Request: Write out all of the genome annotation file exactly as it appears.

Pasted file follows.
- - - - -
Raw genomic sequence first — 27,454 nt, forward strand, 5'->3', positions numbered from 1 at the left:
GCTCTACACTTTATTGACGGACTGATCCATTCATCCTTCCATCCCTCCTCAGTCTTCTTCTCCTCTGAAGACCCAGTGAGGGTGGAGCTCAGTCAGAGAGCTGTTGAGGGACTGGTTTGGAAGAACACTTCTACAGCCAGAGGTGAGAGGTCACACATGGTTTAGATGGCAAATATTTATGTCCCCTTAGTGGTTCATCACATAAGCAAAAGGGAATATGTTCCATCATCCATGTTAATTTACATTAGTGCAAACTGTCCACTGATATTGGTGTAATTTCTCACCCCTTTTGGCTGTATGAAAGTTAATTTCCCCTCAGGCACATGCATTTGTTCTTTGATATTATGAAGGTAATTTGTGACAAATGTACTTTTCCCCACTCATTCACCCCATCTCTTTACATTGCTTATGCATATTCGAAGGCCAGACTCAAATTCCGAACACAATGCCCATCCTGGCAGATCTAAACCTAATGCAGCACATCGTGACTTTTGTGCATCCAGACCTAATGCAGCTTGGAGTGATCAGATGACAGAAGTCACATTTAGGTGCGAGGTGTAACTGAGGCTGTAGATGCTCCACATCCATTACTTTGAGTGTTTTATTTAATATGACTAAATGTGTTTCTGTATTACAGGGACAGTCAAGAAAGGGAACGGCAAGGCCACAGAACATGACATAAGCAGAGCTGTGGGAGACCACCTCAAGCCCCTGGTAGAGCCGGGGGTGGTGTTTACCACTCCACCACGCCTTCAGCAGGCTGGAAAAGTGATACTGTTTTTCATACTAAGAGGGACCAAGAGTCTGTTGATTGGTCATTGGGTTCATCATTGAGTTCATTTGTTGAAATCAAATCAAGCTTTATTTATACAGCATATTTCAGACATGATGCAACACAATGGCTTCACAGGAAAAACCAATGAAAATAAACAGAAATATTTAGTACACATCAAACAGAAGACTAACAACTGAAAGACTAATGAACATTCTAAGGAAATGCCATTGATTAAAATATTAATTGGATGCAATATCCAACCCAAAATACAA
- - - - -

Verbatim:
Raw genomic sequence first — 27,454 nt, forward strand, 5'->3', positions numbered from 1 at the left:
GCTCTACACTTTATTGACGGACTGATCCATTCATCCTTCCATCCCTCCTCAGTCTTCTTCTCCTCTGAAGACCCAGTGAGGGTGGAGCTCAGTCAGAGAGCTGTTGAGGGACTGGTTTGGAAGAACACTTCTACAGCCAGAGGTGAGAGGTCACACATGGTTTAGATGGCAAATATTTATGTCCCCTTAGTGGTTCATCACATAAGCAAAAGGGAATATGTTCCATCATCCATGTTAATTTACATTAGTGCAAACTGTCCACTGATATTGGTGTAATTTCTCACCCCTTTTGGCTGTATGAAAGTTAATTTCCCCTCAGGCACATGCATTTGTTCTTTGATATTATGAAGGTAATTTGTGACAAATGTACTTTTCCCCACTCATTCACCCCATCTCTTTACATTGCTTATGCATATTCGAAGGCCAGACTCAAATTCCGAACACAATGCCCATCCTGGCAGATCTAAACCTAATGCAGCACATCGTGACTTTTGTGCATCCAGACCTAATGCAGCTTGGAGTGATCAGATGACAGAAGTCACATTTAGGTGCGAGGTGTAACTGAGGCTGTAGATGCTCCACATCCATTACTTTGAGTGTTTTATTTAATATGACTAAATGTGTTTCTGTATTACAGGGACAGTCAAGAAAGGGAACGGCAAGGCCACAGAACATGACATAAGCAGAGCTGTGGGAGACCACCTCAAGCCCCTGGTAGAGCCGGGGGTGGTGTTTACCACTCCACCACGCCTTCAGCAGGCTGGAAAAGTGATACTGTTTTTCATACTAAGAGGGACCAAGAGTCTGTTGATTGGTCATTGGGTTCATCATTGAGTTCATTTGTTGAAATCAAATCAAGCTTTATTTATACAGCATATTTCAGACATGATGCAACACAATGGCTTCACAGGAAAAACCAATGAAAATAAACAGAAATATTTAGTACACATCAAACAGAAGACTAACAACTGAAAGACTAATGAACATTCTAAGGAAATGCCATTGATTAAAATATTAATTGGATGCAATATCCAACCCAAAATACAA